Nearly finished with Friedman's Flat, Hot and Crowded, and I was amazed to see that near the end he actually says that we need to be China for a day, so that we can dictate certain things (like China dictated an end to thin-film plastic bags) and then be America the next day to implement and enforce our China-esque dictates. He is just as pessimistic as I am about the effect of the entrenched dirty fuels industries on our ability to do what needs doing -- those things will take many decades, rather than many years. We may not have many decades to make the changes we need to make.
I also reread Law, Economics and Torture, by James Boyd White, soon to be released as a book, along with the other conference proceedings with which it was presented about 2 years ago in Ann Arbor. It is an excellent and very thought-provoking essay. Although he doesn't talk in terms of Congressional inability to get things done that are clearly and unambiguously in the public interest (like ameliorating the worst effects of a global melt-down), he identifies handing over of governmental power to "the market," that is, to market actors, these same entrenched legacy dirty fuels industries who will slow down our dealing with the problems described in Friedman's book, as fundamentally undermining democracy. Lessig would say, "you think?"
These two men present interesting perspectives from which to consider the debates this weekend over the competing versions of the stimulus package making its way towards signature by the President in a little over a week (if he gets his wish). The House version does not profess the current wisdom: that government is the enemy; that tax cuts (ie, disempowering the government) are the answer to everything; that businesses given more money to do what they do best will "save" the economy and our country from this current economic crisis. Of course, those who firmly, sincerely believe this, do not accept that these ideas are responsible for getting us into this mess to begin with and cannot get us out of it.
The Senate version is cleaned out of all manner of spending and beefed up with tax cuts to take spending's place, but it will get the 60 votes needed to pass without a filibuster. And we all presume there would be a filibuster if there were not 60 votes. Some, maybe many, Republican Senators would be more than happy to use whatever power they have to push their belief that government spending is bad. McCain, having been beaten badly in the Presidential election, nevertheless unabashedly introduced a 400 billion dollar alternative, more than likely mostly comprised of tax cuts, which Republicans unanimously endorsed. Nothing more clearly demonstrates the battle of ideas that is going on in Washington this weekend. How can it be that not a single Republican has the slightest doubt in the truth of their vision when their policy choices (diminishing government as much as possible; handing over as much control as possible to the economic sphere, to executives who have no responsibility to do anything other than show a good next quarter) are so heavily implicated in our current debacle? White might suggest that the reason is that they are the direct beneficiaries, each and every one of them, of that transfer of power to economic actors. It has or soon will make every one of them very, very rich. And rich is the height of achievement in America now.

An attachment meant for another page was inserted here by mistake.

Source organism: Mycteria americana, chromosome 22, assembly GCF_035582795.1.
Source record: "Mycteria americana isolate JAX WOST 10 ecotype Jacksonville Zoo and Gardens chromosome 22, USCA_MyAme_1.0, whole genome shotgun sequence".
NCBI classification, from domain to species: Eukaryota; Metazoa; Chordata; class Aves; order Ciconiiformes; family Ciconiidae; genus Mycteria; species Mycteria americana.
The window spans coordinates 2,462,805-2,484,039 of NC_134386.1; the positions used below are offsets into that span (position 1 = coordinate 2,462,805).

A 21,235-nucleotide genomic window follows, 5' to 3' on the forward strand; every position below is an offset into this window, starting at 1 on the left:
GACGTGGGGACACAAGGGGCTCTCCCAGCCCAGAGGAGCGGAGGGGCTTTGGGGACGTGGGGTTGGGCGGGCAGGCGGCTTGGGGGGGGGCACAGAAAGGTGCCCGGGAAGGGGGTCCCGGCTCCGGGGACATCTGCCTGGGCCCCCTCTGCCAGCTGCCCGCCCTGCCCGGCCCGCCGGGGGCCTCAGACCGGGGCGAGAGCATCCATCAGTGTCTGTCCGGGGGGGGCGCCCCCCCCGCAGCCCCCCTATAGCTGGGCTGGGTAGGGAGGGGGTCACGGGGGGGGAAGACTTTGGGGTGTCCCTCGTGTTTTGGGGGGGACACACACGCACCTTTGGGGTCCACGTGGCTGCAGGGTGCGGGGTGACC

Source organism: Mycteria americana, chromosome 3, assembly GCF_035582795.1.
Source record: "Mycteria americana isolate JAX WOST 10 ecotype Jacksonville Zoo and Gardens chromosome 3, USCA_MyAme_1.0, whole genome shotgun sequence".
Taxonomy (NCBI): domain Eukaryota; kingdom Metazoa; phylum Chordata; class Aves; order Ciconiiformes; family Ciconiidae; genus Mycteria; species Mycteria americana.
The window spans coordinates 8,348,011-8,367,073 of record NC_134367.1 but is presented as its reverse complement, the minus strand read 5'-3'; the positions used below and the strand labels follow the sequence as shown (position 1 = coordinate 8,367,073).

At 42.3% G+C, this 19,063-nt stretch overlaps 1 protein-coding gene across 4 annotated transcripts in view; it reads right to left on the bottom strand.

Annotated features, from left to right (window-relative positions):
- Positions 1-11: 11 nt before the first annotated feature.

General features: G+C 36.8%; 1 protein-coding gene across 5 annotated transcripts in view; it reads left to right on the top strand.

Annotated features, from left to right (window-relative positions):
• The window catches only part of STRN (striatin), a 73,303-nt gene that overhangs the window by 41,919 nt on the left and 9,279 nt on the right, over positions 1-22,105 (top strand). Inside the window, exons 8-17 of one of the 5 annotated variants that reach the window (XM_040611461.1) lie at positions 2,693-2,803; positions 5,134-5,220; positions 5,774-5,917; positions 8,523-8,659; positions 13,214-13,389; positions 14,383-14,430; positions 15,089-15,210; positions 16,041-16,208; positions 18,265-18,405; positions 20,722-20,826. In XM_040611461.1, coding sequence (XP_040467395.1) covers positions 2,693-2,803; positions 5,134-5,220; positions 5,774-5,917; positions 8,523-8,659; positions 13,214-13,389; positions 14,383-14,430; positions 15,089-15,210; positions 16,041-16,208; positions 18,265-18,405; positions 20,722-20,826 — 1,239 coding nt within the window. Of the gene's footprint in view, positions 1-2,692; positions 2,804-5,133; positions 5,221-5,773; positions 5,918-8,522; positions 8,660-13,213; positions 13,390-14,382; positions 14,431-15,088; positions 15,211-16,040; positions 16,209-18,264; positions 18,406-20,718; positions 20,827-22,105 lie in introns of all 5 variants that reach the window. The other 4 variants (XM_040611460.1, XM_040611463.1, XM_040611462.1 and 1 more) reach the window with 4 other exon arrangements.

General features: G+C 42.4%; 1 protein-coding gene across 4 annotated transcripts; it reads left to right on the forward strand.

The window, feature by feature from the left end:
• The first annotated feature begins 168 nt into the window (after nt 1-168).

Well, there's little I can do about my old-school Republican Senators, Hutchison and Cornyn. I've sent emails to both of them. They are quite vocally opposed to the plan. So, not to shift gears too quickly, but, back at the casita, in a tiny effort to walk the walk, I signed up for Austin's GreenChoice energy plan, increasing demand for renewables and locking in a voluntarily higher price for our fuel for electricity for the next 5 years. Should have gone for 10 but I had a hard time explaining even 5 to my husband (D: "Can we get out of it?" G: "I don't want to get out of it!" D: "Did you even see a contract?"...), who, as our fiscal conservative, sees any additional expenditure (no matter how much of an "investment" it is) as a bad thing when we, along with everyone else, are nervous about our financial futures.
And I bought 20 new compact flourescents to change out the bulbs we use the most. I didn't change them all out yet because I wanted to experiment with the soft-bright-daylight varieties of bulbs. Each of these gives a different "color" of light and a different amount of lumens at the same watts, so they are not interchangeable. I want to test them out for a week or so and see which works best for overhead, for reading, and for indirect room lighting. Then I'll buy more and finish the job. I got a great deal on them. At Home Depot they were all on sale, on average a little over $2.00 each (buying 4 and 2 to a package, depending on the watt size), but with City of Austin rebates for EnergyStar items, the price for 20 came down to just under $1.50 each, including tax.
Already I'm finding that the "soft white" is the best for just about everything. I don't like daylight (very blue, very weird looking). I don't know about the one in the middle yet (bright white). I am trying it in a lamp beside the kitchen table where I do some, but not much, reading. At 60 watts equivalent, it may be too little for reading, but the color is not as weird as the daylight variety.
Next, on to the big-ticket items: AC, heating and laundry.